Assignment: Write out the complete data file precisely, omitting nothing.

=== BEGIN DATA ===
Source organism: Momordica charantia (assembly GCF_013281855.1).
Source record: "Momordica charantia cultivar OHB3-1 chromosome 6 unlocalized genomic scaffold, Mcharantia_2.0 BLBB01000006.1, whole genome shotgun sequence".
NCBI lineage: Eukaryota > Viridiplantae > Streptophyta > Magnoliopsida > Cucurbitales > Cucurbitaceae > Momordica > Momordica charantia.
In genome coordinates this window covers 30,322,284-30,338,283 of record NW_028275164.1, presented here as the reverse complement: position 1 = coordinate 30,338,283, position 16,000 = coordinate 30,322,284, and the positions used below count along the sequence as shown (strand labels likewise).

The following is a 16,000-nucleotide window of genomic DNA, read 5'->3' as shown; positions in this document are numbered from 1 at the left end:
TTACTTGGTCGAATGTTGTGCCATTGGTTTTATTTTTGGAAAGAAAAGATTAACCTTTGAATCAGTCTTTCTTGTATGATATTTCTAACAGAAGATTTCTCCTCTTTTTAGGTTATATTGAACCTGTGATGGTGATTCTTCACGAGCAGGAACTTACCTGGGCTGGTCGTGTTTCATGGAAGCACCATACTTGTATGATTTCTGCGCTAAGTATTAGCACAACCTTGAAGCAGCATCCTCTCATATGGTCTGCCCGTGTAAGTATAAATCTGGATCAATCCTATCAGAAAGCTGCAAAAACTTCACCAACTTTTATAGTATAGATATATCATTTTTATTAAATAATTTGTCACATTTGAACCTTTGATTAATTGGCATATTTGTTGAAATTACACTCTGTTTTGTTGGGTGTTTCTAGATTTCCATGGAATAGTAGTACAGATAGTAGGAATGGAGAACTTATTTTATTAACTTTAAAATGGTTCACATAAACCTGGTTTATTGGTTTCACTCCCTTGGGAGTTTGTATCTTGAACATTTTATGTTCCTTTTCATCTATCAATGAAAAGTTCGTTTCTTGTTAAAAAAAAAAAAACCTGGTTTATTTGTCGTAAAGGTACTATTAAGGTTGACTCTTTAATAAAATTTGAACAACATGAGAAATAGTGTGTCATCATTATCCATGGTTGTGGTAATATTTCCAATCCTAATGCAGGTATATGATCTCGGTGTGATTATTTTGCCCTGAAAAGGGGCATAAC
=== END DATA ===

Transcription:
Source organism: Momordica charantia (assembly GCF_013281855.1).
Source record: "Momordica charantia cultivar OHB3-1 chromosome 6 unlocalized genomic scaffold, Mcharantia_2.0 BLBB01000006.1, whole genome shotgun sequence".
NCBI lineage: Eukaryota > Viridiplantae > Streptophyta > Magnoliopsida > Cucurbitales > Cucurbitaceae > Momordica > Momordica charantia.
In genome coordinates this window covers 30,322,284-30,338,283 of record NW_028275164.1, presented here as the reverse complement: position 1 = coordinate 30,338,283, position 16,000 = coordinate 30,322,284, and the positions used below count along the sequence as shown (strand labels likewise).

The following is a 16,000-nucleotide window of genomic DNA, read 5'->3' as shown; positions in this document are numbered from 1 at the left end:
TTACTTGGTCGAATGTTGTGCCATTGGTTTTATTTTTGGAAAGAAAAGATTAACCTTTGAATCAGTCTTTCTTGTATGATATTTCTAACAGAAGATTTCTCCTCTTTTTAGGTTATATTGAACCTGTGATGGTGATTCTTCACGAGCAGGAACTTACCTGGGCTGGTCGTGTTTCATGGAAGCACCATACTTGTATGATTTCTGCGCTAAGTATTAGCACAACCTTGAAGCAGCATCCTCTCATATGGTCTGCCCGTGTAAGTATAAATCTGGATCAATCCTATCAGAAAGCTGCAAAAACTTCACCAACTTTTATAGTATAGATATATCATTTTTATTAAATAATTTGTCACATTTGAACCTTTGATTAATTGGCATATTTGTTGAAATTACACTCTGTTTTGTTGGGTGTTTCTAGATTTCCATGGAATAGTAGTACAGATAGTAGGAATGGAGAACTTATTTTATTAACTTTAAAATGGTTCACATAAACCTGGTTTATTGGTTTCACTCCCTTGGGAGTTTGTATCTTGAACATTTTATGTTCCTTTTCATCTATCAATGAAAAGTTCGTTTCTTGTTAAAAAAAAAAAAACCTGGTTTATTTGTCGTAAAGGTACTATTAAGGTTGACTCTTTAATAAAATTTGAACAACATGAGAAATAGTGTGTCATCATTATCCATGGTTGTGGTAATATTTCCAATCCTAATGCAGGTATATGATCTCGGTGTGATTATTTTGCCCTGAAAAGGGGCATAAC